This is a big priority for the Millers Run community. No ‘heroes’. You have to be competent on your craft and ultimately you are responsible for your own safety. Here is a checklist:
• A stable surfski • Certified, high visibility PFD • High visibility clothing • Leash (Body to surfski) • Communication device • Tracking device. Download the NSRI (National Sea Rescue Institute) SafeTrx app or use a SpotMe™ (www.findmespot.com) device.
Elite paddlers have been timing their downwind runs from the 80’s. Early paddler’s like Peter Creese paved the way for Fish Hoek legends like Paul Marais and Peter Cole and more recently the Mocke brothers to turn this stretch of ocean into a race track.
The current record of 36:36 was set in January 2016 by Jasper Mocke on a V14 Ultra with our mid wing paddle on possibly the most perfect afternoon for a Miller’s Run ever. If you have not seen it, the video is attached at the bottom of this article.
The benchmark for elite Miller’s Run status is a time under 40 minutes or a ‘sub 40’. Be sure to have your GPS as proof and show your track. You have to start your watch behind the rock at Millers Point and stop it as your feet touch the sand on Fish Hoek beach.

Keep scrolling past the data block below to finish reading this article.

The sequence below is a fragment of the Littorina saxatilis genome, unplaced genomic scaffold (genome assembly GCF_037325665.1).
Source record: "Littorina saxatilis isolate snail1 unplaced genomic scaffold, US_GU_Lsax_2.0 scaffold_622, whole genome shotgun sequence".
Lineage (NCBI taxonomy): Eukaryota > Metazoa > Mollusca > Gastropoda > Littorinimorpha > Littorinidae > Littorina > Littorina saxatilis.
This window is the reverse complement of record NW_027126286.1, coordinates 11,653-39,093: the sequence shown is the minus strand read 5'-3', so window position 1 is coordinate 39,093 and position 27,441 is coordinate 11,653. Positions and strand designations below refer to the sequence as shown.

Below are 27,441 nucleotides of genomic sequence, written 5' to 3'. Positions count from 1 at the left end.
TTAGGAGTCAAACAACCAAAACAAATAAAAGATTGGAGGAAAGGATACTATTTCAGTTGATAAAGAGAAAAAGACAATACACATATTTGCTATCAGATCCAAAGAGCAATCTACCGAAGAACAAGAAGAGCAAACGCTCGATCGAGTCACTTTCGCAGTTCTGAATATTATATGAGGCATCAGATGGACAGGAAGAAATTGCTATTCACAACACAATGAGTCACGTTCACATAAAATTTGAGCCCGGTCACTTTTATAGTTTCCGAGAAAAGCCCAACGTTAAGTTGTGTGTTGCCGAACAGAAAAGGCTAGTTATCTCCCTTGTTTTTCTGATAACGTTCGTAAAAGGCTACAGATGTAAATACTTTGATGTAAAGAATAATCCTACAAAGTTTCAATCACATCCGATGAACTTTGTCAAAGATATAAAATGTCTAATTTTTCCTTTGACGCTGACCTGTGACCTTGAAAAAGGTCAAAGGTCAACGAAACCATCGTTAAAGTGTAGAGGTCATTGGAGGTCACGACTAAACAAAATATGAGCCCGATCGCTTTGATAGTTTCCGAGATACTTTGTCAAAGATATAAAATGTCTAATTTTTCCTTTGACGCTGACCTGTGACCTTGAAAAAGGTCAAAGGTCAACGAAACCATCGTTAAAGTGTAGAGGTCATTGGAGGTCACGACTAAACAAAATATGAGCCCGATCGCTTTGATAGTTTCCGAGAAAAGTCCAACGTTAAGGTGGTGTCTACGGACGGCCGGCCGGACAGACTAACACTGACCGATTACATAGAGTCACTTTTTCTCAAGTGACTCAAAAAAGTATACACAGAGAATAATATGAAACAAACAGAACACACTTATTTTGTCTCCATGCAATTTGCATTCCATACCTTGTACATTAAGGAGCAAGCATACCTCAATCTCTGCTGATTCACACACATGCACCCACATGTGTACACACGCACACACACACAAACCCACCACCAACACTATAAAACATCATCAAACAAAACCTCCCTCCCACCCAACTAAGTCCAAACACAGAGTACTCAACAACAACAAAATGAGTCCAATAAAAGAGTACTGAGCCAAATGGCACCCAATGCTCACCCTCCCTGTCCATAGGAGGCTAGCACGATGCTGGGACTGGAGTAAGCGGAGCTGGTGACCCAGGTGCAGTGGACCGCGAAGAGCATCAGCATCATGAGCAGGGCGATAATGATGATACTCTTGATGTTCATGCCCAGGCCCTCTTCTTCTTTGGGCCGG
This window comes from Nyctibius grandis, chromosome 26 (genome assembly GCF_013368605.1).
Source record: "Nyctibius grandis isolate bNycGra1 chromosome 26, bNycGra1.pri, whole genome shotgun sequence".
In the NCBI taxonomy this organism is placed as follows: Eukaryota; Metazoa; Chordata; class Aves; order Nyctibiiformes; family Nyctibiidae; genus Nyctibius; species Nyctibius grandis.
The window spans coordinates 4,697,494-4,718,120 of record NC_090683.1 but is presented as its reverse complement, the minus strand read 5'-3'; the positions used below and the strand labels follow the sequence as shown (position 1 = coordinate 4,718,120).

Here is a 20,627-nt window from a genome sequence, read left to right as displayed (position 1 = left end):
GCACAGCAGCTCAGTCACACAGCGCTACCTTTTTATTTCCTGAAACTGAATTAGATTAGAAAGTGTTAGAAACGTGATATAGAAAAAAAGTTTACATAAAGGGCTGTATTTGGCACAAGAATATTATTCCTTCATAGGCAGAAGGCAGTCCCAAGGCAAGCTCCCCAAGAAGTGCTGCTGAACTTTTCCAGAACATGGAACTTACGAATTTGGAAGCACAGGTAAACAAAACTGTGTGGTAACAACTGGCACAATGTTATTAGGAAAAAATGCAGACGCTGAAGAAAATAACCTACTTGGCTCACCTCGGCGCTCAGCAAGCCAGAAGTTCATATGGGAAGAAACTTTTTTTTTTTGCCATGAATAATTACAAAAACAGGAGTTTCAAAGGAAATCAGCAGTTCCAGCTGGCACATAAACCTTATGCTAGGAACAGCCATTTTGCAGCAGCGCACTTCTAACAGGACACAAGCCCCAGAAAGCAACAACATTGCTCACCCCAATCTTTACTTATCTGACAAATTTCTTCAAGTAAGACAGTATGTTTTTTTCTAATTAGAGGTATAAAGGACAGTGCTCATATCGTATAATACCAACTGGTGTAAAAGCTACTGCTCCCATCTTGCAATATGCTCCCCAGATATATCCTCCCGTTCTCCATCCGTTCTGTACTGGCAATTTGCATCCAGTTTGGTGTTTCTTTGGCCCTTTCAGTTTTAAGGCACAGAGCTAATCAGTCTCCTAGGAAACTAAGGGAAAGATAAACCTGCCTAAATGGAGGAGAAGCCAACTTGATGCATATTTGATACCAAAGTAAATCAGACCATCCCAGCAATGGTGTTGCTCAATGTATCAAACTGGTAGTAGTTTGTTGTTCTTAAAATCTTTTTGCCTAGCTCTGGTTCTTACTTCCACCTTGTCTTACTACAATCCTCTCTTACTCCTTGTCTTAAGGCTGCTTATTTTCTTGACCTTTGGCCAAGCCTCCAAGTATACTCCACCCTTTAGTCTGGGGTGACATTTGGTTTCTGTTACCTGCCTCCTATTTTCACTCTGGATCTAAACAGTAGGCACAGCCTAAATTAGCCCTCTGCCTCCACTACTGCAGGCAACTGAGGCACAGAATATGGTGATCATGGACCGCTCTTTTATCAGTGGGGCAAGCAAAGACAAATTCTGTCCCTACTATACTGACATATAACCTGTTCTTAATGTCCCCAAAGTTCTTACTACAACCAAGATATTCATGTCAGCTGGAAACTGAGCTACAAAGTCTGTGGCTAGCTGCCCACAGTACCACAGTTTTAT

Endorphins and adrenalin form a lethal cocktail and it is not uncommon for the Miller’s rookie to be contentedly exhausted after a run. These moments are also when one tends to ponder the meaning of existence and delve into the depths of philosophy, hence your setting is paramount! We absolutely love Ces’t la Vie, an artisanal bakery serving Illy coffee, on Recreation Road just before the entry to Fish Hoek Beach. If you’re heading out of Fish Hoek stop off at Olympia Café for a full meal at the restaurant or grab a take-away at the Deli. They serve Truth coffee and fantastic locally brewed beers.
If you’re traveling with a companion or family, the villages of Kalk Bay and Simonstown are laid back villages tucked away beneath mountains either side of the Fish Hoek valley. They offer a welcome alternative to the hustle of the city slickers. Use the South peninsula as your base where you will have easy access to paddling downwind and explore the city and sights from there.
- Jasper Mocke
Watch Jasper Mocke's Millers Run Record!